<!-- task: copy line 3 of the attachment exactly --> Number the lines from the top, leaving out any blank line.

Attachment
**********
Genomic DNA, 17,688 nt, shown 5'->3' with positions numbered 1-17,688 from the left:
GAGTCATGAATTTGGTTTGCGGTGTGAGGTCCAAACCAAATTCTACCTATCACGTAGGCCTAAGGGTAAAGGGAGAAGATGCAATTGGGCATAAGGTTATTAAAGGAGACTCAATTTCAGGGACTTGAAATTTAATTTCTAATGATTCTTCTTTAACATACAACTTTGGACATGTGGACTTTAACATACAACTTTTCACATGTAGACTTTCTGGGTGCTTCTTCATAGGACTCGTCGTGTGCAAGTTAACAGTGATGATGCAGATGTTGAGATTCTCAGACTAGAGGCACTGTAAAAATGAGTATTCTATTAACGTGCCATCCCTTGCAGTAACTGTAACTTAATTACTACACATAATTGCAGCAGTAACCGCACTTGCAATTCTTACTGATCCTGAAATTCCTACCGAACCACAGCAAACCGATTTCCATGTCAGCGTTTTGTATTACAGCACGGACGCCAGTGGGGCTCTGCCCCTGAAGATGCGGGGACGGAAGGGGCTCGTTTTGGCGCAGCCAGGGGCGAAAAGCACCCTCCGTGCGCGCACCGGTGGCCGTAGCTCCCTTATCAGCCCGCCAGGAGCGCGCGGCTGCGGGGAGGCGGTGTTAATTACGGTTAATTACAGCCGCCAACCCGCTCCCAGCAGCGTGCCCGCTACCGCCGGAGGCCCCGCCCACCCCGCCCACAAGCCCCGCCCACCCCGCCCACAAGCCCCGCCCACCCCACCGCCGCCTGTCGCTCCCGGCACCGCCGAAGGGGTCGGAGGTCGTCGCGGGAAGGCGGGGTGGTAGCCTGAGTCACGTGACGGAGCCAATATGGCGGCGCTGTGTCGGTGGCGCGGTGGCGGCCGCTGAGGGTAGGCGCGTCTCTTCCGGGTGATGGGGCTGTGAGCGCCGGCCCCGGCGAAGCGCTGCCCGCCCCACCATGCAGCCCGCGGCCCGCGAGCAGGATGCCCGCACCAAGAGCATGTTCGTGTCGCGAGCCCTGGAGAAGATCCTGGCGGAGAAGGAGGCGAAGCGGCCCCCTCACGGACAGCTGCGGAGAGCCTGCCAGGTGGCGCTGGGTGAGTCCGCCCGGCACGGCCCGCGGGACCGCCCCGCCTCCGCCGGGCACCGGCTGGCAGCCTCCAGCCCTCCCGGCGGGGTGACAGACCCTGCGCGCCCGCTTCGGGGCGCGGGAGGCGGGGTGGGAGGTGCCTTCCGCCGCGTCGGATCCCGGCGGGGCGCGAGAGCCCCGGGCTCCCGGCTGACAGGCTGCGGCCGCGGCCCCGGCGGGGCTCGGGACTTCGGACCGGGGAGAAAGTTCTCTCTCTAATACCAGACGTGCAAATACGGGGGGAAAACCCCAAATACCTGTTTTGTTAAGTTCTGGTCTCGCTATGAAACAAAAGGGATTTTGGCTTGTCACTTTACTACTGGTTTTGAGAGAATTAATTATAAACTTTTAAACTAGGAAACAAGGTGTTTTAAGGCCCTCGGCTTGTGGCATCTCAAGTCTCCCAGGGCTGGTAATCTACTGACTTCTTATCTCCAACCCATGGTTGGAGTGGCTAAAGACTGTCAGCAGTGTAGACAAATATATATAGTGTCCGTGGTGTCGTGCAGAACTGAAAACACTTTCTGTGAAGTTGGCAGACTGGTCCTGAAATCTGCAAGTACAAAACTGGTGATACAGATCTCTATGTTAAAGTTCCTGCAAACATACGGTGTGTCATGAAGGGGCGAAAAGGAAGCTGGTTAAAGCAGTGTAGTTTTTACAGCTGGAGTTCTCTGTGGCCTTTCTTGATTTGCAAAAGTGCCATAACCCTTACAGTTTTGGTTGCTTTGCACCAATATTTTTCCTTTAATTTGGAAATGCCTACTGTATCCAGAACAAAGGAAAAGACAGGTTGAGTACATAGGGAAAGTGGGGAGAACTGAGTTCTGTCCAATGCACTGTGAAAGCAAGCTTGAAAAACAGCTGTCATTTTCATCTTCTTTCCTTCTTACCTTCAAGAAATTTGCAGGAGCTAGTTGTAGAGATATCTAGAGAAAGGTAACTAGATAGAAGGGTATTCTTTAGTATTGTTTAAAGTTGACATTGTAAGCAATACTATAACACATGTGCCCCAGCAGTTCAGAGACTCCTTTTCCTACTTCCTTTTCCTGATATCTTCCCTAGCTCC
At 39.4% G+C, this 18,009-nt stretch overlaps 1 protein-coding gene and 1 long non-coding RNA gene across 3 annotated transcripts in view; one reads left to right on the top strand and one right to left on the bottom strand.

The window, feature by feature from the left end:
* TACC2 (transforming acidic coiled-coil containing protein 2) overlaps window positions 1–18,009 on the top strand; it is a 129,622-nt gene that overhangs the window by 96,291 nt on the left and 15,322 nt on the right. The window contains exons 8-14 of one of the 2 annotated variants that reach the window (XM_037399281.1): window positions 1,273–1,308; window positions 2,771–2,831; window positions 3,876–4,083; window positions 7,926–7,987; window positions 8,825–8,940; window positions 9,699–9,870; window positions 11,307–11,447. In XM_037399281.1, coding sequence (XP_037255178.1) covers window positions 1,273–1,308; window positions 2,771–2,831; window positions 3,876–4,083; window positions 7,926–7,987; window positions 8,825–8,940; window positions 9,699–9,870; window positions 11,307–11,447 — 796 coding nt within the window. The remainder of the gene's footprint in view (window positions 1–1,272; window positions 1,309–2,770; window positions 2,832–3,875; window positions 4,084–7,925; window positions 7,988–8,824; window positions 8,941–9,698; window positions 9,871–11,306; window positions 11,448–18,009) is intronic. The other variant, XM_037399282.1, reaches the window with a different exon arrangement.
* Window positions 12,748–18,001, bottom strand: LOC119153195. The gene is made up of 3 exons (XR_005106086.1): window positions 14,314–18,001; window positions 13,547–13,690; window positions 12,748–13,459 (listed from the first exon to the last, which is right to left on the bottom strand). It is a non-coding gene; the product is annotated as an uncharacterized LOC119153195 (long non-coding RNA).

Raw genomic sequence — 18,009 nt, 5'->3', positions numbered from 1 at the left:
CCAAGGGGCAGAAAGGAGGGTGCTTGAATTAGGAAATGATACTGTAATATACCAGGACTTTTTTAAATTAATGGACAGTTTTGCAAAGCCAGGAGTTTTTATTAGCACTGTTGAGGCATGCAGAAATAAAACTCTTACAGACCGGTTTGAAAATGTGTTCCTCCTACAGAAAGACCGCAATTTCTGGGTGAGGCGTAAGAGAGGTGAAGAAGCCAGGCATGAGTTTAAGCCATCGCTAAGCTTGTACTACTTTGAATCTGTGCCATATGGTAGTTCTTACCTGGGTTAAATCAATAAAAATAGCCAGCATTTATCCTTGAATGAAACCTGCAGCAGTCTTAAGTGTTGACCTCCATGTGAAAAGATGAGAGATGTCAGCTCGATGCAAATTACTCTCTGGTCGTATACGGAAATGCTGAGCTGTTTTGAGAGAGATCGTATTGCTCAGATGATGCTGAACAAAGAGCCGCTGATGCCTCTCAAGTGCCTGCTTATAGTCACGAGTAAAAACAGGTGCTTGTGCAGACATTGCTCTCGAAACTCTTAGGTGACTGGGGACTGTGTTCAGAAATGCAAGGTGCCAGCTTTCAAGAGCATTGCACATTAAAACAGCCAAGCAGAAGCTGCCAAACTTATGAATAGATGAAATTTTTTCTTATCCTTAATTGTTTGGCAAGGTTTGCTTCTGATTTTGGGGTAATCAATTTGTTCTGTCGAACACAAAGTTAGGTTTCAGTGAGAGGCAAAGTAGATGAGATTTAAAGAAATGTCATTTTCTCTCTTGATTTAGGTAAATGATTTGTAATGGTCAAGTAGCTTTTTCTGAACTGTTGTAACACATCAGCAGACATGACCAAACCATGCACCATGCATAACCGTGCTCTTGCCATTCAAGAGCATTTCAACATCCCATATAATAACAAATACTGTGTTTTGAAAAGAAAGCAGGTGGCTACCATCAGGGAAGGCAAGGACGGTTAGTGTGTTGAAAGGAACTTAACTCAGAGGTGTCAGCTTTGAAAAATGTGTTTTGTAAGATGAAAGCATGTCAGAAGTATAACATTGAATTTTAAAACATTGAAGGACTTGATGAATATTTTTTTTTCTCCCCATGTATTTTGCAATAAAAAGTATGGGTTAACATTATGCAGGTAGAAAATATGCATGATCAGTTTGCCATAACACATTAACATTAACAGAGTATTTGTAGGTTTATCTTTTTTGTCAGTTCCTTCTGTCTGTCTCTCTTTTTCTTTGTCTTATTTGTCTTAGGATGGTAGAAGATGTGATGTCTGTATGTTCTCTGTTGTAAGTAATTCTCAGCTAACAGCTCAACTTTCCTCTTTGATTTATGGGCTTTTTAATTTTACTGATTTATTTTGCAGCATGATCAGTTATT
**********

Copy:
At 39.4% G+C, this 18,009-nt stretch overlaps 1 protein-coding gene and 1 long non-coding RNA gene across 3 annotated transcripts in view; one reads left to right on the top strand and one right to left on the bottom strand.